At Cisco Live this week, the networking and collaboration company continued to unveil its investment in the future of work.
In a keynote on Day Two, Jeetu Patel, senior vice president and general manager for security and collaboration, outlined some of the key features that the company has banked on to make work collaborative, safe and productive as workforces consider returning to the office part time or even full time.
Patel noted that the COVID-19 virus changed expectations about work after months of testing remote-work models. Employees no longer expect to work in offices five days a week and, in turn, most companies are building technology infrastructure to accommodate hybrid models.
“We know definitively that the future of work is going to be hybrid,” Patel said in the keynote session..
Patel positioned Webex as a key tool in laying the foundation for hybrid workplaces that may span a broad spectrum, from home office to desk-sharing at an office to working in a coffee shop.
“We know that sometimes people are going to be working in the office, sometimes they will be working at home and sometimes in between,” Patel said.
Webex now sports new capabilities, such as the Webex Desk Hub device, which enables hybrid workplace users to personalize shared desk space when they are in the office.
And of course, for many users, the easy integration of Teams with Microsoft Office products will always win over purchasing IT departments looking for easy integration of collaboration tools with other apps.
“We believe this trend of hot-desking is going to be really prevalent as people return back to the office,” Patel said. The Desk Hub enables workers to insert a smartphone in to the hub device to instantly recognize a workers’ identity, personalize a workspace with photos and provide personalized links to meetings.
COVID-19 Shines Light on Remote Work Inequity
Patel also noted that the hybrid workplace has shone a light on a long-standing disadvantage for remote workers that has come to light only as entire workforces became remote during the COVID-19 pandemic. Remote workers often feel like second-class citizens in their workforce hierarchies.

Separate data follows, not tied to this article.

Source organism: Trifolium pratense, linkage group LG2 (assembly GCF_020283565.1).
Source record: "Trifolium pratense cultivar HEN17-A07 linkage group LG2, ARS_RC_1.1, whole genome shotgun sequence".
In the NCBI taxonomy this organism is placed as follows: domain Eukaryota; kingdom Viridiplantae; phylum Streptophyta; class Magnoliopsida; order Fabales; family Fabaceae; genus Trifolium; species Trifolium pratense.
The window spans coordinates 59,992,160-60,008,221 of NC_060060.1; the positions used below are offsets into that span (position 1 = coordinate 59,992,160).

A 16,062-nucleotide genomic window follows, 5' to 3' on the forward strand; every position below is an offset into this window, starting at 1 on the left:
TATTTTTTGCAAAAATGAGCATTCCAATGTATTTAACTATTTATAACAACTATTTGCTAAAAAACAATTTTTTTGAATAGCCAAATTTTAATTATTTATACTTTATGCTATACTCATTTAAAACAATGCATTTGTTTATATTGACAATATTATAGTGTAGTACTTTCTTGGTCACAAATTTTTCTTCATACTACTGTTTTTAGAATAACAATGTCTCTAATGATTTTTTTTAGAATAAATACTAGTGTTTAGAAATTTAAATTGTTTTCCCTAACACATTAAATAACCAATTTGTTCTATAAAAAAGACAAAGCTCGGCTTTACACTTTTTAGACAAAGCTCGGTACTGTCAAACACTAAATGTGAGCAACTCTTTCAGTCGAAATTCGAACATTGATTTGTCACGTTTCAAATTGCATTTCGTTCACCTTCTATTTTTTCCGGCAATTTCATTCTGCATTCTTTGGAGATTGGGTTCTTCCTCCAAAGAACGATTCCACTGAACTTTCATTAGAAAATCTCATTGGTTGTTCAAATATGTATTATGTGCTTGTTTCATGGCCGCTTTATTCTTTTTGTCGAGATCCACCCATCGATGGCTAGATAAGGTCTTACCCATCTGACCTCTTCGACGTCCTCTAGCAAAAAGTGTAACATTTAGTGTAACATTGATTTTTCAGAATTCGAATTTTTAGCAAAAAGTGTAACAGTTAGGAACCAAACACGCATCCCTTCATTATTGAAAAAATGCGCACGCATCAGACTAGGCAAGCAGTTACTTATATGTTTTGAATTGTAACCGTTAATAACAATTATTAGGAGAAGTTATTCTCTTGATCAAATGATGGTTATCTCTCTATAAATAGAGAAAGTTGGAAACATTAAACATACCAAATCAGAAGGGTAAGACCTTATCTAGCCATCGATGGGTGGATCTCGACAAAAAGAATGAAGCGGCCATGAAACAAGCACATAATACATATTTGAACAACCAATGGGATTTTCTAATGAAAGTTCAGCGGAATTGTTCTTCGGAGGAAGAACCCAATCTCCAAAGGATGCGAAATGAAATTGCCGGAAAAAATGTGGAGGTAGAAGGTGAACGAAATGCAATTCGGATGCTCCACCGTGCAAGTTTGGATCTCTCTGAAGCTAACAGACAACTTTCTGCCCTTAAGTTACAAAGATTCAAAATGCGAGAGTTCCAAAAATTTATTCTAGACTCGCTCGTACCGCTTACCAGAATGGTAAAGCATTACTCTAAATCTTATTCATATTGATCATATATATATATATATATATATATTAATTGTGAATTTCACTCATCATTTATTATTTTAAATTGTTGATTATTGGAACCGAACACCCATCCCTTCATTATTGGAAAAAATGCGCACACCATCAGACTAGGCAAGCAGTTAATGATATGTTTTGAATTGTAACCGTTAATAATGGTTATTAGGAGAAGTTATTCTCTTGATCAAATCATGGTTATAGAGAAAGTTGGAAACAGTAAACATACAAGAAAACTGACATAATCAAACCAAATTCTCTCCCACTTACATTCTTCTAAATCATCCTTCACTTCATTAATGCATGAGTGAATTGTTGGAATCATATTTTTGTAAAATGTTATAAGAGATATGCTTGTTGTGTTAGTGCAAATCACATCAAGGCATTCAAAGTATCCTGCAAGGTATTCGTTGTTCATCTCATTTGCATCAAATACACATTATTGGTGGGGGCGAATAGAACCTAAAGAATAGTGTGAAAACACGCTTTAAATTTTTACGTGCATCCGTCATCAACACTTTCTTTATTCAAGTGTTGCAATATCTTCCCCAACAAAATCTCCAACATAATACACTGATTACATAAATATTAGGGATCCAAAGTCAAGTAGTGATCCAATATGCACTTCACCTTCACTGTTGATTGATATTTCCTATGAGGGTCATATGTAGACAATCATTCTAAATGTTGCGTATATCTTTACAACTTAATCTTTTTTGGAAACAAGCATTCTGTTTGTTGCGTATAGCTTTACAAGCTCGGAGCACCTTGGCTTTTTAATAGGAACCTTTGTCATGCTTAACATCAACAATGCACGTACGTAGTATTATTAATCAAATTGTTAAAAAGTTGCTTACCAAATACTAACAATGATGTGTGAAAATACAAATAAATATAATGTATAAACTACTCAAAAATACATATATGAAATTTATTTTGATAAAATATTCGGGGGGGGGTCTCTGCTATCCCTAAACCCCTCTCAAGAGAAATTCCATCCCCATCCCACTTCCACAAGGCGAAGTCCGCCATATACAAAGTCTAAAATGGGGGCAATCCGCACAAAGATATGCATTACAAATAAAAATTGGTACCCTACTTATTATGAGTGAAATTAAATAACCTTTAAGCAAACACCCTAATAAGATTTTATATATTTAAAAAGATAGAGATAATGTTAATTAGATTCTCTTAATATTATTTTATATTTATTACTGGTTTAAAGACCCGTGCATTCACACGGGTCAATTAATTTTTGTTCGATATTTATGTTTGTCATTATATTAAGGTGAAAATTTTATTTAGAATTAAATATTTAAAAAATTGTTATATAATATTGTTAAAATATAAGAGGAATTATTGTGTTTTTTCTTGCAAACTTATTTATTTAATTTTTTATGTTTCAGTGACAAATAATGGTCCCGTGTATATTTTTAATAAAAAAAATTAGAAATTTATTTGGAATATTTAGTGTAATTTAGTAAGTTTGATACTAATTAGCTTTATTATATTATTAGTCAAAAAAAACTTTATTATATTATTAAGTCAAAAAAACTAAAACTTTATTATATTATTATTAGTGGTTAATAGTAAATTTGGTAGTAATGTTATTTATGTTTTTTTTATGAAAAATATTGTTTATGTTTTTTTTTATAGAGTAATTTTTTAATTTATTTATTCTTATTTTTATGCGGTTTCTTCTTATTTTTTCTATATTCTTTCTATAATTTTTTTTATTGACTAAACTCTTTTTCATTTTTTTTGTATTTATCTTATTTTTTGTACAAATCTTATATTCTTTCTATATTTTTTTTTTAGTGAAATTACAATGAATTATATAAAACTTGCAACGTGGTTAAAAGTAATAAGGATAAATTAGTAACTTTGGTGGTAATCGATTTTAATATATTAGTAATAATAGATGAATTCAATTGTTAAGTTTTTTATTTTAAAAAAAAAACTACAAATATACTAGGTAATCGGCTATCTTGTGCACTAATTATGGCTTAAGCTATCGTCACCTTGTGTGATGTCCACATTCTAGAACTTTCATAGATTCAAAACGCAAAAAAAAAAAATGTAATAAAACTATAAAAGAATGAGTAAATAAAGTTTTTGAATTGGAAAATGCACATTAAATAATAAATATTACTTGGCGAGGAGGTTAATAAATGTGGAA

“When some meeting participants are remote and others are together in the office, the remote participants can feel disconnected,” Patel explained. “They can’t always tell what’s going on in the room. They might not always feel like they’re being heard.”
Webex is now building a feature to be delivered later this year called People Focus, which is powered by Camera Insights, and enlists machine learning and AI to isolate meeting participants individually onscreen. “With People Focus, we can crop the video to focus on each person individually,” Patel said, enabling remote workers to get contextual cues, such as body language and facial expression.
Internet of Things (IoT) technology has also been built in to Webex gear to ensure that workers can maintain a safe distance from one another and to limit conference room capacity.
Workers can also enlist Webex to find a vacant desk or conference room and use the Room Navigator feature to initiate meetings once they have arrived in a location.
Cisco Webex continues to advance features not only to face an increasingly hybrid workplace equation but also to remain relevant in the hotly contested collaboration market.
About half of companies surveyed by Enterprise Technology Research (ETR) use Zoom, while 75% currently useTeams (many companies have multiple software subscriptions). Thirty percent have Cisco Webex, after a recent decline.
Experts note that while all three major collaboration players — Zoom, Webex and Microsoft Teams — continue to advance features, such as chat, audio, screen-sharing and other capabilities, buying decisions often center on brass-tacks issues, such as integration with other applications in the environment.
“Where they diverge is their integrations and their interoperability,” said World Wide Technology’s Brandon Echele in a comparison of Zoom, Webex and Microsoft Teams. WWT’s Tim Cappel noted that it’s critical to be able to initiate meetings with third parties. If an enterprise is a Microsoft shop with Outlook and other Microsoft Office apps, it might be more likely to choose Teams over Webex or Zoom, for example.
The hybrid workplace scenario will have to be closely calibrated as workers come back to the office, noted one CEO at a Northeast-based security company with 100 employees, who requested anonymity.
“We don’t really know what that looks like,” he said. “Today, everyone is basically remote, with only a few employees coming in for face-to-face meetings once in a while. But eventually, we’ll want to have more folks back in the office. But how often and how many? We just don’t know yet.”